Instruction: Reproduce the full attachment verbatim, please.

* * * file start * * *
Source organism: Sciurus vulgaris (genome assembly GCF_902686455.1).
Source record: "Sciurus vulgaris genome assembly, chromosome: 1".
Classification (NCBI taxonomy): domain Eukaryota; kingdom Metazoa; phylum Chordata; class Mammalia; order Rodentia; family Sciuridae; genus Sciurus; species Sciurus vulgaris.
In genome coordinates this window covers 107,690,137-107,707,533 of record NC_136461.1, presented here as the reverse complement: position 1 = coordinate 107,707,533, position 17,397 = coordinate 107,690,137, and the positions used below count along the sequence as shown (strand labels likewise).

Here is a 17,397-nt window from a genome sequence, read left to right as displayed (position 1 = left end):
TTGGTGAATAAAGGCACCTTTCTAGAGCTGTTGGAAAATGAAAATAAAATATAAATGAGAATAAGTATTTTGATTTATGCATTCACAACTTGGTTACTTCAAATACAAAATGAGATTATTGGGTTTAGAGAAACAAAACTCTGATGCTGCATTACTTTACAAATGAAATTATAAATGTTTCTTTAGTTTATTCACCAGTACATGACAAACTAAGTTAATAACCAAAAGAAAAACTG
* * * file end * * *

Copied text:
Source organism: Sciurus vulgaris (genome assembly GCF_902686455.1).
Source record: "Sciurus vulgaris genome assembly, chromosome: 1".
Classification (NCBI taxonomy): domain Eukaryota; kingdom Metazoa; phylum Chordata; class Mammalia; order Rodentia; family Sciuridae; genus Sciurus; species Sciurus vulgaris.
In genome coordinates this window covers 107,690,137-107,707,533 of record NC_136461.1, presented here as the reverse complement: position 1 = coordinate 107,707,533, position 17,397 = coordinate 107,690,137, and the positions used below count along the sequence as shown (strand labels likewise).

Here is a 17,397-nt window from a genome sequence, read left to right as displayed (position 1 = left end):
TTGGTGAATAAAGGCACCTTTCTAGAGCTGTTGGAAAATGAAAATAAAATATAAATGAGAATAAGTATTTTGATTTATGCATTCACAACTTGGTTACTTCAAATACAAAATGAGATTATTGGGTTTAGAGAAACAAAACTCTGATGCTGCATTACTTTACAAATGAAATTATAAATGTTTCTTTAGTTTATTCACCAGTACATGACAAACTAAGTTAATAACCAAAAGAAAAACTG